Blue Bloods: Cutting Losses

The Crown: Veregangenheit

Last Man Standing: Take Me to Church

Little Big Shots: Tiny Dancer

The Long Road Home: Black Sunday, Part 2

Victoria: An Ordinary Woman and The Queen’s Husband

The Faith & Freedom Award for Movies

The Faith & Freedom Awards for Promoting Positive American Values are awarded for entertainment value, for craftsmanship, and for creating programming that is uplifting, moral, insightful, compassionate, and that shows America and its people in a positive light.

Bitter Harvest

The Boss Baby

Darkest Hour

Dunkirk

The LEGO Batman Movie

The Promise

Wonder

Best Movie for Families

“The Boss Baby

Cars 3

The Case for Christ

Despicable Me 3

The Emoji Movie

Ferdinand

The LEGO Batman Movie

The Man Who Invented Christmas

Smurfs: The Lost Village

The Star

Best 2017 Movies for Mature Audiences

All Saints

Bitter Harvest

Darkest Hour

Dunkirk

Justice League

Pirates of the Caribbean: Dead Men Tell No Tales

The Promise

Thor: Ragnarok

Wonder

Wonder Woman

Grace Award for Most Inspiring Performance for Movies

Erika Christensen for “The Case for Christ”

John Corbett for “All Saints”

Oscar Isaac for “The Promise”

Kevin Sorbo for “Let There Be Light”

Sam Sorbo for “Let There Be Light”

Terrence Stamp for “Bitter Harvest”

Dan Stevens for “The Man Who Invented Christmas”

Mike Vogel for “The Case for Christ”

Christie Peters Grace Award Nominees for TV

Tim Allen for “Last Man Standing: Take Me to Church”

Len Cariou for “Blue Bloods: Cutting Losses”

Jenna Coleman for “Victoria: An Ordinary Woman and The Queen’s Husband”

Bill Engvall for “Last Man Standing: Take Me to Church”

Claire Foy for “The Crown: Veregangenheit”

Steve Harvey for “Little Big Shots: Tiny Dancer”

Tom Hughes for “Victoria: An Ordinary Woman and The Queen’s Husband”

Michael Kelly for “The Long Road Home: Black Sunday, Part 2”

Tom Selleck for “Blue Bloods: Cutting Losses”

Paul Sparks for “The Crown: Veregangenheit”

The MovieGuide® Awards are scheduled for February 2, 2018 at the Universal Hilton Hotel. It’s usually televised a couple of weeks later, but right now that information is not available.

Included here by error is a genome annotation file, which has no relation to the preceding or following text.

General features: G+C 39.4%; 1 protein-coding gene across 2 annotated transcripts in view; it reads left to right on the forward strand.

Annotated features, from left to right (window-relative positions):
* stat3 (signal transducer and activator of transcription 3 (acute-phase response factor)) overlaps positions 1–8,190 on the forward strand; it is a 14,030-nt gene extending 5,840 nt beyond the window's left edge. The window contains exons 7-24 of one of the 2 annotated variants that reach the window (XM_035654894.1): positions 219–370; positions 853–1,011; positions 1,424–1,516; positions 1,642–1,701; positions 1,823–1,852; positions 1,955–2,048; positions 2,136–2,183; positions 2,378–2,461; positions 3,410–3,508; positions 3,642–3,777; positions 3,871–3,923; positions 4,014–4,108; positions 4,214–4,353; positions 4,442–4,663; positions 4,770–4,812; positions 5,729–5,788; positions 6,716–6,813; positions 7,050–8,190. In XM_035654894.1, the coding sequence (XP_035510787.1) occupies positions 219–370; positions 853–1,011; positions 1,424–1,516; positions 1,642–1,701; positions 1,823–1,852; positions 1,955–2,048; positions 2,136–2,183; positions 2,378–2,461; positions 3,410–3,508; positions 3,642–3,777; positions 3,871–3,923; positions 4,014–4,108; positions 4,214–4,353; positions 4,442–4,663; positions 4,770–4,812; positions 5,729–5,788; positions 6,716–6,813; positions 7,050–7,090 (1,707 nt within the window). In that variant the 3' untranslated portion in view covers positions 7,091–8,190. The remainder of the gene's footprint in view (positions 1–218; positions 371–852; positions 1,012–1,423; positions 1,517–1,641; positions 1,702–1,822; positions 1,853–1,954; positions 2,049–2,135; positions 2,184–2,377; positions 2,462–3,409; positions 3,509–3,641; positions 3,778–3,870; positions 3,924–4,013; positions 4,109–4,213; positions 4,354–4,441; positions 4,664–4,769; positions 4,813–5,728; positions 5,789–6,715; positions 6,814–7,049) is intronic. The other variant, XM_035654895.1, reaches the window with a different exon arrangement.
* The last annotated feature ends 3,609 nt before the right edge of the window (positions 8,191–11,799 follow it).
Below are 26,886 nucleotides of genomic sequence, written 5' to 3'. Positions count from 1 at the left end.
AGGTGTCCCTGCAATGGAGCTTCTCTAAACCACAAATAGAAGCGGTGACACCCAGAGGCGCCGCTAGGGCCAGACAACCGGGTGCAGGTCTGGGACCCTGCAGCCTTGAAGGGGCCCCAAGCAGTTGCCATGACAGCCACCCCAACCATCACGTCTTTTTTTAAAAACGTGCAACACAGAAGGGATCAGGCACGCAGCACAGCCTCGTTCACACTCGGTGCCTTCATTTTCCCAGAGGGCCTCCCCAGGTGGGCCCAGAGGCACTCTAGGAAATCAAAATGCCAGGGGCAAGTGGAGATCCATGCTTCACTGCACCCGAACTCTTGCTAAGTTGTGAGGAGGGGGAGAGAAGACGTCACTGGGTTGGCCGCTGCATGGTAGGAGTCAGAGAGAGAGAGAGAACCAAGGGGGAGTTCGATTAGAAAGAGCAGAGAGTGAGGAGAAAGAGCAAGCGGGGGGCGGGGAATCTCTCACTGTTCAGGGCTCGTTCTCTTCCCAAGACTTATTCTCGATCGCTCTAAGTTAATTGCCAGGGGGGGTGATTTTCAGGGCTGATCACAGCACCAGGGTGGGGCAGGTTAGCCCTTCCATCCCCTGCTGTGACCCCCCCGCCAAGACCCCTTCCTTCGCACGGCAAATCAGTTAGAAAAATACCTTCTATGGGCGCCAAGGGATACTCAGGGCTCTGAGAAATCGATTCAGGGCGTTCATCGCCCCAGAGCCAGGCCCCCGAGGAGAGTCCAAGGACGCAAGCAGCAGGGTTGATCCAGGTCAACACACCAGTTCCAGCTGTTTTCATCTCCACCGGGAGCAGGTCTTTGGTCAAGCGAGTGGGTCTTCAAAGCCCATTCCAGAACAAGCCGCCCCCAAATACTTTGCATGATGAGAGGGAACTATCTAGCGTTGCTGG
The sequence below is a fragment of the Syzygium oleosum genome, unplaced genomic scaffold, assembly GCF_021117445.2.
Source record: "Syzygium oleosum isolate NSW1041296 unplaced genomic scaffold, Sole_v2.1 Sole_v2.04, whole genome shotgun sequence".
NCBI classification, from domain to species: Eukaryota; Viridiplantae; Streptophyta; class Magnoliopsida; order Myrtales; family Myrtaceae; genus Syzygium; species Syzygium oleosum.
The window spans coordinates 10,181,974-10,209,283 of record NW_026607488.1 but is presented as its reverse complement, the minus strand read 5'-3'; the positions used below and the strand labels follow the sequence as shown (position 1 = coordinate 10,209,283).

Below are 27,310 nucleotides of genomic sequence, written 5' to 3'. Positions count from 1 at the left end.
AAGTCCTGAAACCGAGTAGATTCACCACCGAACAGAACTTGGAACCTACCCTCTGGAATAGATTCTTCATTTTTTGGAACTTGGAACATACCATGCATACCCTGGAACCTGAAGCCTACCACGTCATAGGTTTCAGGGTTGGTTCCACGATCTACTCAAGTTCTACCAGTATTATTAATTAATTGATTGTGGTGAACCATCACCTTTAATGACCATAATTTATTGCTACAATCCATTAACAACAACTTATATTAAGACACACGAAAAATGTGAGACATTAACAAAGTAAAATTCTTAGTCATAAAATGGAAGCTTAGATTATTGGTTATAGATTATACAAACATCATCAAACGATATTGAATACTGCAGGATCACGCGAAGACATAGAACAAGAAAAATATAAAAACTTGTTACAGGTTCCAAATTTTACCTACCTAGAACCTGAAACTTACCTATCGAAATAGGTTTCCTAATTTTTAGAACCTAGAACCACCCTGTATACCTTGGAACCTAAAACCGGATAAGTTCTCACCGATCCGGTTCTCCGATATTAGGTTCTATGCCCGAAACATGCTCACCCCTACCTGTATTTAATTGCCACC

And if anyone from MovieGuide® happens to read this (and I write this every year, yet to hear back from the MovieGuide® folks) I’d love to find out a couple of things from you: first, what is the process for selecting the nominees and deciding the winners? Second, why don’t you air the show live?

 

The Winners of the 25th Annual MovieGuide® Awards

awards

Each year for the past 25 years, MovieGuide® has held an awards show where they award films and television shows using a completely different set of criteria than most awards shows. While shows like the Oscars and the Golden Globes highlight films and television programs based on their artistic merit, MovieGuide® looks at the “moral and spiritual principles as well as… production values… movies that tell a story that is both redemptive and inspiring to their audiences.

I’m pleased to announce the winners of the 25th Annual MovieGuide® Faith & Falues Awards Gala and Report to the Entertainment Industry (gasp) which was held this past weekend at the Hilton Los Angeles / Universal City.

Once again, the results have not been easy to track down, and have been pieced together by scouring the social media accounts of people who were in attendance.

The 2016 MOVIEGUIDE® Awards Winners

Lifetime Achievement Award

Pat Robertson

The Epiphany Prize for Inspiring Movies & TV

The Epiphany Prize for Inspiring Movies & TV is awarded to popular, entertaining movies and television programs that are wholesome, spiritually uplifting, inspirational, redemptive and moral.

The Most Inspiring Movie of 2016

The Young Messiah

The Most Inspiring Television Program of 2016

Dolly Parton’s Christmas of Many Colors

Bradley Foundation Faith & Freedom Award

The Faith & Freedom Awards for Promoting Positive American Values are awarded for entertainment value, for craftsmanship, and for creating programming that is uplifting, moral, insightful, compassionate, and that shows America and its people in a positive light.

For Movies:

Hacksaw Ridge

For Television:

Operation Christmas

Best Movie for Families

Miracles from Heaven

Best Movie for Mature Audiences

God’s Not Dead 2

Grace Award for Most Inspiring Performance for Movies

Awarded annually to an actor or actress in a motion picture or television program who exemplifies God’s grace and mercy toward us as human beings through their outstanding performance.

Actress:

Melissa Joan Hart, God’s Not Dead 2

Actor:

Adam Greaves-Neal, The Young Messiah

Grace Award for Most Inspiring Performance for TV

Actress:

Faith Ford, The Bridge

Actor:

Devielle Johnson, A Time to Dance

And if I can take a moment to editorialize just a bit…